Bonds Apr 09

HK challenge over SOE default may impact foreign bond purchases

Examination of Chinese Keepwell deed protection agreements is hoped to shed light on the enforceability of so-called ‘letters of comfort’  

HK challenge over defaulted SOE may impact foreign bond purchases
Peking University, from which Founders Group was created.

(ATF) The effectiveness of a peculiarity of China’s corporate bonds market is being tested in a case that could impact foreign investment in Chinese credits.

According to the Financial Times, at least two legal challenges are being made in Hong Kong focused on so-called Keepwell deeds. Known as “letters of comfort”, these are regarded almost as guarantees for foreign investors against losses if issuers of bonds they hold default.

However, the case revolves around a company whose bonds backed by Keepwell deeds did in fact default.

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Peking University Founders Group, a state-back company that operates in the IT, real estate, finance and commodities trading sectors, failed to make a $1.6bn dollar-bond repayment. It also bilked on 36.5 billion yuan ($5.6bn) of onshore debt, the FT wrote.

It’s now undergoing a financial restructuring under the Beijing First Intermediate Court to ensure its creditors get paid.

But there is concern among foreign investors that the deeds will be unenforceable or that the Communist Party will step in; the Founders Group has links to the family of former leader Jiang Zemin, the FT reported.

“The law regarding Keepwell deeds in China is uncertain and the enforceability of these deeds has until recently been untested in the Chinese courts,” wrote legal firm King&Wood Mallesons in February.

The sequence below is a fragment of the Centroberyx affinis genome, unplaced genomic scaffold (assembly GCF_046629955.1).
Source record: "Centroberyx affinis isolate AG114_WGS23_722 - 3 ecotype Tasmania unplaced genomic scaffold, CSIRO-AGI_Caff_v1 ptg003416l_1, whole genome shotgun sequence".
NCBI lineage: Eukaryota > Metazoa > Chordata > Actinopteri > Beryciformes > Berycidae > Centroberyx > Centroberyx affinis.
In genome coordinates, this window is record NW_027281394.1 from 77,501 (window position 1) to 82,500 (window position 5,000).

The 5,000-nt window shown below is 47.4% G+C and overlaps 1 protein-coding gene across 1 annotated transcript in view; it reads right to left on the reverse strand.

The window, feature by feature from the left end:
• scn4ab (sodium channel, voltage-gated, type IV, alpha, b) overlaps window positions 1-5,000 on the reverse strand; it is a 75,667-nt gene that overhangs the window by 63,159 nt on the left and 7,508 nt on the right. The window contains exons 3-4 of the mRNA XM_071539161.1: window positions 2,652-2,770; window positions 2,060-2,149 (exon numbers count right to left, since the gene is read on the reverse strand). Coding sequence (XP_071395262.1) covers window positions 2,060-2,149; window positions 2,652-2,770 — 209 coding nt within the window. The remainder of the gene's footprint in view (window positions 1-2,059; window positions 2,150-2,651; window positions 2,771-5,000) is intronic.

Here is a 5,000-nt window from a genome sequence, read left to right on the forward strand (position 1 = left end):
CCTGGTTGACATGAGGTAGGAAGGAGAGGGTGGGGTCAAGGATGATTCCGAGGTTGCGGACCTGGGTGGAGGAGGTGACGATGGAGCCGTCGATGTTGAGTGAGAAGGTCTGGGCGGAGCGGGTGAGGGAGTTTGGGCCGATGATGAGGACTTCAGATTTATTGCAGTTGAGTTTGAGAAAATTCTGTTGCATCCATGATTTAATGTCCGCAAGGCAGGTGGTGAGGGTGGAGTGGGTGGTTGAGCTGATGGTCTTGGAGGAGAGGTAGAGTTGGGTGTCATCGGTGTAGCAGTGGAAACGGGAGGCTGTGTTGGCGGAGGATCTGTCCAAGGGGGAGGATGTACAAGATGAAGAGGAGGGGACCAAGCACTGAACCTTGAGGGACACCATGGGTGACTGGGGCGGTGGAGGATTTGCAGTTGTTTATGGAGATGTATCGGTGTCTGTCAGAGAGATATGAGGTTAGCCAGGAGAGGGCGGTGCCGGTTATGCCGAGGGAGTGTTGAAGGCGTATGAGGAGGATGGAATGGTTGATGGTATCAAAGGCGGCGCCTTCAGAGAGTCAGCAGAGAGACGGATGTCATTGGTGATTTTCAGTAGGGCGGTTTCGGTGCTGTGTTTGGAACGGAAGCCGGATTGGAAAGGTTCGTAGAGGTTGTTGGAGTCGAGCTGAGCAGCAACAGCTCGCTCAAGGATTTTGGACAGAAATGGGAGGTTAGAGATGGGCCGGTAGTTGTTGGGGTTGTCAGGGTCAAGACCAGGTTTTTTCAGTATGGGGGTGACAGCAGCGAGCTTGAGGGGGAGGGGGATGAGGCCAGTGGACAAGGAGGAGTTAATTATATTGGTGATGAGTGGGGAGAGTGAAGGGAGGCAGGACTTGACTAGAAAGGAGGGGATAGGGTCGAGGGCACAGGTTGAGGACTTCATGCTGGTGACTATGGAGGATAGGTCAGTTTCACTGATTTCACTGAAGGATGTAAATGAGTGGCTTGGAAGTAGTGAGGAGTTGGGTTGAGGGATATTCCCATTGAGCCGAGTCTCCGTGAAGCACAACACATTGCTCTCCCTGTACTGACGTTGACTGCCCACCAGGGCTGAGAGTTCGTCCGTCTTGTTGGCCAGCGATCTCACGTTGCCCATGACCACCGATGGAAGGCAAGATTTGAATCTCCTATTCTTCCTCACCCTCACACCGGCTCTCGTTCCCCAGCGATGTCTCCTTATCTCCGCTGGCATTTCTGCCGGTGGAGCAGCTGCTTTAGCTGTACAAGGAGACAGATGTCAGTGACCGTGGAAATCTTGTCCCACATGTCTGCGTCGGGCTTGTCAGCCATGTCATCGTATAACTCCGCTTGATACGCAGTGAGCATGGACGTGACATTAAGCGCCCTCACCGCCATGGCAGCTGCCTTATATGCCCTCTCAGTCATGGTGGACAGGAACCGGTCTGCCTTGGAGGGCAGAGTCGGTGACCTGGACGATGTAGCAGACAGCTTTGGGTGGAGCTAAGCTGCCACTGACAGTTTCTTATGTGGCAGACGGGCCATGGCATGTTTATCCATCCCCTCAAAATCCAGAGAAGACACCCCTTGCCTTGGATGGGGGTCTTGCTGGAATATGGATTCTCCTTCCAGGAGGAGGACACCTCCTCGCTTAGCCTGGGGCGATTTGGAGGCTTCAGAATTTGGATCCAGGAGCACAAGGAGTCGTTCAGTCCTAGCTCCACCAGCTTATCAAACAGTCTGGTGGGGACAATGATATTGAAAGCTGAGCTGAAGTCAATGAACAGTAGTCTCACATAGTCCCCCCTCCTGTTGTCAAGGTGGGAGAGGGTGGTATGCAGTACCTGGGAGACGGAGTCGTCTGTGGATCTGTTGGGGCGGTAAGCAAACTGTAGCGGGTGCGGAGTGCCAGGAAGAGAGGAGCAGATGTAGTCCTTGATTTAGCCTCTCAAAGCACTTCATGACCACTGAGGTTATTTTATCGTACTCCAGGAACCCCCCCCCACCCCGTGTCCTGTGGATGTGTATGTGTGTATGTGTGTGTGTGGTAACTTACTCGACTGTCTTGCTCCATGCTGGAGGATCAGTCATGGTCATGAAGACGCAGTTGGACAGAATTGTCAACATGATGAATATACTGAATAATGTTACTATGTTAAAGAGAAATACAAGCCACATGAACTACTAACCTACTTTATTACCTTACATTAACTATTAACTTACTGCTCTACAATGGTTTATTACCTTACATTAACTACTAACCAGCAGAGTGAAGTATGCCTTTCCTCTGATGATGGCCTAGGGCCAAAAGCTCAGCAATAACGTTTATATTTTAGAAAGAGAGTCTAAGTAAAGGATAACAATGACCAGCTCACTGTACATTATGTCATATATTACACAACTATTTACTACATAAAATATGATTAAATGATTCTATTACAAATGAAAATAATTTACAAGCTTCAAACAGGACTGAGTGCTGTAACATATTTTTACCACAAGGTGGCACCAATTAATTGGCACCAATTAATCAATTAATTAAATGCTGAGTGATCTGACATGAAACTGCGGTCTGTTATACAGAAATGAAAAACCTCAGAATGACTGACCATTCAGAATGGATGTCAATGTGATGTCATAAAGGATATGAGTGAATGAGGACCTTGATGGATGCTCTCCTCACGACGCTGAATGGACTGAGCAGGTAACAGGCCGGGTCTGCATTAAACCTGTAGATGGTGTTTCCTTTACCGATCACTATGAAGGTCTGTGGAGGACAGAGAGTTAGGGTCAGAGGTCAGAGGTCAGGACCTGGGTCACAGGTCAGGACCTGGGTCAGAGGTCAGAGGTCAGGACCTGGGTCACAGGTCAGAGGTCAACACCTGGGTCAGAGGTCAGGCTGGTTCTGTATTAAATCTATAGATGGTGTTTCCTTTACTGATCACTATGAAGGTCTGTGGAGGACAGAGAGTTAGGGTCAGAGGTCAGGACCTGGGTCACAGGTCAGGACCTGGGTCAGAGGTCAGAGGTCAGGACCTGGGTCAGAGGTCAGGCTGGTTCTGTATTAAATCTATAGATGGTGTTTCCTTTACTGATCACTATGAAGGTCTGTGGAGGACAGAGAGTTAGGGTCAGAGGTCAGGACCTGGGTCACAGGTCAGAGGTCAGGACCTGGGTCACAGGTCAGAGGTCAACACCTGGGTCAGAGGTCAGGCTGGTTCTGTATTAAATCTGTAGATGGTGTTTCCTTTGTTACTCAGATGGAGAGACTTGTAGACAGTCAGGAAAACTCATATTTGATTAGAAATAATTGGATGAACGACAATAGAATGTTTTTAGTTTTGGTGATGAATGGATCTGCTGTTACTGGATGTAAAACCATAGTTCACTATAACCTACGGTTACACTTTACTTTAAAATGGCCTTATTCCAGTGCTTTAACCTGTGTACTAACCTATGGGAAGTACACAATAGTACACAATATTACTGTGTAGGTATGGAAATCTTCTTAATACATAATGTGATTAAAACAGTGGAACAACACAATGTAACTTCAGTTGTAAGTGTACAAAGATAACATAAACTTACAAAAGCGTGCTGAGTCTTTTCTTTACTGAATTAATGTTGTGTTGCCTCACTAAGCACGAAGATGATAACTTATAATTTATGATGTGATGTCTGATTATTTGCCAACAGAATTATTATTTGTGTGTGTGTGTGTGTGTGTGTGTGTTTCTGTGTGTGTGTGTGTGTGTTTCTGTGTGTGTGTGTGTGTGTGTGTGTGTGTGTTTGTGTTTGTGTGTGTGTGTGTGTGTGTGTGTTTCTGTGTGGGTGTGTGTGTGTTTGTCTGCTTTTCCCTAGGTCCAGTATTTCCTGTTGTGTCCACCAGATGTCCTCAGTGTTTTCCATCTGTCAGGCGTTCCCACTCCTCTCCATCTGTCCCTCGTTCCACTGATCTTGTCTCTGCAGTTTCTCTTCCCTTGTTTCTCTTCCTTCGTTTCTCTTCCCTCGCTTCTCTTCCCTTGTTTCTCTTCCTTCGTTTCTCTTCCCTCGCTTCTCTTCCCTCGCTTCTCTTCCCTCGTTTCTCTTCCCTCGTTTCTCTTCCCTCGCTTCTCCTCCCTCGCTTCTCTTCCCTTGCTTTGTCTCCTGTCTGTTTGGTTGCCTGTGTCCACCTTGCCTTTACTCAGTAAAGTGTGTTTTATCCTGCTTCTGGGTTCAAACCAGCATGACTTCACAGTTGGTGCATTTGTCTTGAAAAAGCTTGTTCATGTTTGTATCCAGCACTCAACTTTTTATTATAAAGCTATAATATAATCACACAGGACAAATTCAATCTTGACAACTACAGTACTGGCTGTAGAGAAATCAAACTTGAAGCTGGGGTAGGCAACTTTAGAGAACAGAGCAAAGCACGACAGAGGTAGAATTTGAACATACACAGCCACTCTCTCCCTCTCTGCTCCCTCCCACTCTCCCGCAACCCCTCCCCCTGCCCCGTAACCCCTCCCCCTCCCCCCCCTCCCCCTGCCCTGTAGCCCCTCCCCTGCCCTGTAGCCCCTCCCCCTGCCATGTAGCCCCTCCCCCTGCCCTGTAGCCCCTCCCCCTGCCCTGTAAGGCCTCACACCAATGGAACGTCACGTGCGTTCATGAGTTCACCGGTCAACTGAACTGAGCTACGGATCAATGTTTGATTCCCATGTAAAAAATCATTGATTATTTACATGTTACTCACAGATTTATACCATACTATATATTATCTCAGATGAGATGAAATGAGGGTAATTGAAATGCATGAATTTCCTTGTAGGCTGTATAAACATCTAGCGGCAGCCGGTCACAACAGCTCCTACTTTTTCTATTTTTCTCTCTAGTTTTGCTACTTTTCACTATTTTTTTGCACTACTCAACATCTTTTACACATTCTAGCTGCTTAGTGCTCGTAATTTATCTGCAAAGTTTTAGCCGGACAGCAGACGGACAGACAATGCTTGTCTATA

Investors in Founders Group fear they may be in a perilous position after the Beijing court last year said the claims by investors made on the firms’s Keepwell deeds were “pending recognition”.  

Closely watched

The lawsuits will be watched closely because this is thought to be the first test of the effectiveness of the instruments that apply to $82bn of bond investments, according to the FT. 

The deeds are essentially an agreement by the issuer to maintain the financial health of an offshore subsidiary in order to meet bond repayments to foreign investors.

They were created to give overseas investors confidence in their holdings in the absence of any recourse in the Chinese courts should issuers fail to meet repayment obligations.

Investors “feel unsafe and doubtful” about the chances of getting their money back, a source told the FT. 

However, King&Wood Mallesons indicates there’s cause for optimism after a Shanghai financial court said judges were unlikely to accept any attempt to resist the enforcement of Keepwell deeds.

China Bonds Default SOEs Corporate Bonds Hong Kong